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Breyer's Civil Liberties Record:
ACLU Report Finds Centrist, `Practical' Judge
For IMMEDIATE RELEASE
July 5, 1994
NEW YORK -- In his nearly 14 years on the federal bench, Supreme
Court nominee Stephen Breyer has authored nearly 600 opinions. And
although his record cannot be easily labeled conservative or liberal, it
often shows a tendency to defer to other branches of government, according
to a report issued today by the American Civil Liberties Union.
In a report to the ACLU National Board, the ACLU's Legal Department,
along with a team of private Washington lawyers, surveyed the opinions
that Judge Breyer has authored while on the U.S. Court of Appeals for the
First Circuit. The report does not attempt to tackle the hundreds of
opinions that Judge Breyer joined, but did not author.
The report found that Breyer's approach to legal decisionmaking often
focuses on the practical consequences of a court's decision. "Sometimes,"
it says, "this works in favor of civil liberties interests; other times
not." And, if confirmed to replace retiring Justice Harry Blackmun, Judge
Breyer is likely to reinforce the increasingly influential middle of the
court, the report says.
As a nonpartisan organization, the ACLU almost never takes a position
on executive branch nominations. On two occasions in the ACLU's 74-year
history, the ACLU National Board has voted to oppose nominees to the
Supreme Court because they "demonstrate an approach to civil liberties or
to the function of the judiciary that is fundamentally hostile to civil
liberties." The ACLU's policy also calls on the Senate to exercise its
constitutional responsibilities by examining a "nominee's view of the
function of the judiciary and its role in protecting civil liberties," and
by requiring the "nominee to explain and elaborate upon those views during
hearings on the nomination."
"In accordance with ACLU policy, this report does not take a position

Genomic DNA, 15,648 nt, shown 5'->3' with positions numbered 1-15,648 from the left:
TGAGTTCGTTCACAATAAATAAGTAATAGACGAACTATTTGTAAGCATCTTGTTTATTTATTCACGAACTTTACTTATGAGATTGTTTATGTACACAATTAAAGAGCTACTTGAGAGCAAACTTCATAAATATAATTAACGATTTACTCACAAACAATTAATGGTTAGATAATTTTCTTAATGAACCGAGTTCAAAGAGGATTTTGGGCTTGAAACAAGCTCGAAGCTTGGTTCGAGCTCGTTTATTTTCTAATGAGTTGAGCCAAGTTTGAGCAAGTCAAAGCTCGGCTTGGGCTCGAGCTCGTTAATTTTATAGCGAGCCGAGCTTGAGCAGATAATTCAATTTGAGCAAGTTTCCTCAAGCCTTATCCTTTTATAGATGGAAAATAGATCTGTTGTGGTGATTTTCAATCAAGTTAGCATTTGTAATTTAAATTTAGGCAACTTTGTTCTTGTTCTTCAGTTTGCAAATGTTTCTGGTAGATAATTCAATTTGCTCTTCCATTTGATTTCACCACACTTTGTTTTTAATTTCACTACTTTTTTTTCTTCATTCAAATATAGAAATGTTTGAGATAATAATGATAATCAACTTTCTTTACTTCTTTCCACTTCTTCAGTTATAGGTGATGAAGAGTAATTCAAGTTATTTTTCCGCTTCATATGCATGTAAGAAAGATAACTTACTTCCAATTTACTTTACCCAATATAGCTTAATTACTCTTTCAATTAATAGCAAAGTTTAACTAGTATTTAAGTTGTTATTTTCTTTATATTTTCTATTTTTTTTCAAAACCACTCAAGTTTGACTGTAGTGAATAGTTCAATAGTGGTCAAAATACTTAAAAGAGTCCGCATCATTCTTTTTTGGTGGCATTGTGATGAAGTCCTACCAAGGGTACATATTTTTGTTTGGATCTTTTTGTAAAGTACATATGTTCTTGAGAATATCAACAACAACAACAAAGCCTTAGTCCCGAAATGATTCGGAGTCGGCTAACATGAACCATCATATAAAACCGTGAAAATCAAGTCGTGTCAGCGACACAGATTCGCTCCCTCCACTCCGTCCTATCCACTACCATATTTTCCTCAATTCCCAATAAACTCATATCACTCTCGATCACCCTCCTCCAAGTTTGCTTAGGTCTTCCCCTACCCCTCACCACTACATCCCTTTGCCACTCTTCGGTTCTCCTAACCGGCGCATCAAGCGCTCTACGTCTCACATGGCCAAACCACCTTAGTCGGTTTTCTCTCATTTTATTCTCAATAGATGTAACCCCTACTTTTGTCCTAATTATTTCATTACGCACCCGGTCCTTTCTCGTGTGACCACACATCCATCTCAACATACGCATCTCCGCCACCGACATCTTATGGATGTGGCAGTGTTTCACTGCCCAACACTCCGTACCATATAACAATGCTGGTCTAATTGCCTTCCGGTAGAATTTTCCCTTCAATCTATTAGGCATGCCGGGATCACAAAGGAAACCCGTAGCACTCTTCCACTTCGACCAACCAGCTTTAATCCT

on Judge Breyer's nomination," said Nadine Strossen, ACLU President.
"Instead it presents an overview of Judge Breyer's record on crucial civil
liberties issues and is being released to educate the Senate, as well as
the public, about this aspect of his record."
A copy of the summary of the ACLU report follows.
ACLU REPORT ON THE CIVIL RIGHTS
AND CIVIL LIBERTIES RECORD OF
JUDGE STEPHEN BREYER: AN OVERVIEW
This report summarizes the civil liberties and civil rights record of
Judge Stephen Breyer, who has been nominated by President Clinton to
replace Harry Blackmun as an Associate Justice of the United States
In accordance with ACLU policy, this report does not take a position
on Judge Breyer's nomination. Instead, it presents a review of Judge
Breyer's record on a range of civil rights and civil liberties issues, and
thus parallels the reports prepared by the ACLU on other recent Supreme
Judge Breyer has served on the United States Court of Appeals for the
First Circuit since 1980. Prior to his service on the federal bench, he
served as chief counsel to the Senate Judiciary Committee for two years
and, before that, as a professor at Harvard Law School. He has lectured
and written on a variety of legal topics. He also served as an original
member of the Federal Sentencing Commission.
In short, Judge Breyer has had a long career in both government and
academia. He is, however, better known for his views on antitrust and
administrative law than on civil rights and civil liberties. Although he
has addressed numerous constitutional issues as a federal judge, his
opinions do not reflect an overarching judicial philosophy that can easily
be labeled as either liberal or conservative.
On close questions, Judge Breyer is generally deferential to the
executive and legislative branches of government. A notable exception is
when he believes that a case turns on the interpretation of central
provisions of a statute, in which case he is less willing than many other
federal judges to defer to the views of an administrative agency. More
broadly, his approach to legal decisionmaking often focuses on the
practical consequences of the court's decision. Sometimes this works in
favor of civil liberties interests; other times not.
Like Justice Ginsburg, Judge Breyer has been described as a consensus
builder. If confirmed, he seems likely to reinforce the increasingly
influential middle of the Court. His opinions, thus far, do not
demonstrate the passionate commitment to individual justice that has
become Justice Blackmun's hallmark in recent years.
Indeed, one of the most striking aspects of Judge Breyer's record on
the First Circuit is the frequency with which he has ruled against civil